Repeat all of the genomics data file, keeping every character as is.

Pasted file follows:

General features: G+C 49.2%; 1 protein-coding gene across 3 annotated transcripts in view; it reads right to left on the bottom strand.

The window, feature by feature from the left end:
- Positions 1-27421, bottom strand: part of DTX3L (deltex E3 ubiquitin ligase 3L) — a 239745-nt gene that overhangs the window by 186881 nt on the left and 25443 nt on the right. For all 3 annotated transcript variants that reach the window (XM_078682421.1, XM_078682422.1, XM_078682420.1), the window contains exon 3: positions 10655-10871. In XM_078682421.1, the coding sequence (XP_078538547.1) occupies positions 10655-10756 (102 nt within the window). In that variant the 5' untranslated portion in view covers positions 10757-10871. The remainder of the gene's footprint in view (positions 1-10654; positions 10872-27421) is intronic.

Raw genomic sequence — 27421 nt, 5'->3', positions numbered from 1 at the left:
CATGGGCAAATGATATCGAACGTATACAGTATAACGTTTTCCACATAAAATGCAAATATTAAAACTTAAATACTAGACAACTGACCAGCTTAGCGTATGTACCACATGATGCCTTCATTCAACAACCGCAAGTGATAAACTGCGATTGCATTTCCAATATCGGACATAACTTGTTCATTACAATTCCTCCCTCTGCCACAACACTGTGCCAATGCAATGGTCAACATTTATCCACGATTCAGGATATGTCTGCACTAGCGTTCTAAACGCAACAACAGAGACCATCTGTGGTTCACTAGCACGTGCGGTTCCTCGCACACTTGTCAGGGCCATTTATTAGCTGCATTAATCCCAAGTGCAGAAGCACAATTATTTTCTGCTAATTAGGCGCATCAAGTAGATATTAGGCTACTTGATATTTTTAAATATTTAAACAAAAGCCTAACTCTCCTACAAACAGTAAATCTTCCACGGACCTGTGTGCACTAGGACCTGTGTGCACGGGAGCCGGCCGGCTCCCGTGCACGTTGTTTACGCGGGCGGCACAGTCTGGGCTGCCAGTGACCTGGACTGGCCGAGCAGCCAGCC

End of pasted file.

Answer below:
General features: G+C 49.2%; 1 protein-coding gene across 3 annotated transcripts in view; it reads right to left on the bottom strand.

The window, feature by feature from the left end:
- Positions 1-27421, bottom strand: part of DTX3L (deltex E3 ubiquitin ligase 3L) — a 239745-nt gene that overhangs the window by 186881 nt on the left and 25443 nt on the right. For all 3 annotated transcript variants that reach the window (XM_078682421.1, XM_078682422.1, XM_078682420.1), the window contains exon 3: positions 10655-10871. In XM_078682421.1, the coding sequence (XP_078538547.1) occupies positions 10655-10756 (102 nt within the window). In that variant the 5' untranslated portion in view covers positions 10757-10871. The remainder of the gene's footprint in view (positions 1-10654; positions 10872-27421) is intronic.

Raw genomic sequence — 27421 nt, 5'->3', positions numbered from 1 at the left:
CATGGGCAAATGATATCGAACGTATACAGTATAACGTTTTCCACATAAAATGCAAATATTAAAACTTAAATACTAGACAACTGACCAGCTTAGCGTATGTACCACATGATGCCTTCATTCAACAACCGCAAGTGATAAACTGCGATTGCATTTCCAATATCGGACATAACTTGTTCATTACAATTCCTCCCTCTGCCACAACACTGTGCCAATGCAATGGTCAACATTTATCCACGATTCAGGATATGTCTGCACTAGCGTTCTAAACGCAACAACAGAGACCATCTGTGGTTCACTAGCACGTGCGGTTCCTCGCACACTTGTCAGGGCCATTTATTAGCTGCATTAATCCCAAGTGCAGAAGCACAATTATTTTCTGCTAATTAGGCGCATCAAGTAGATATTAGGCTACTTGATATTTTTAAATATTTAAACAAAAGCCTAACTCTCCTACAAACAGTAAATCTTCCACGGACCTGTGTGCACTAGGACCTGTGTGCACGGGAGCCGGCCGGCTCCCGTGCACGTTGTTTACGCGGGCGGCACAGTCTGGGCTGCCAGTGACCTGGACTGGCCGAGCAGCCAGCC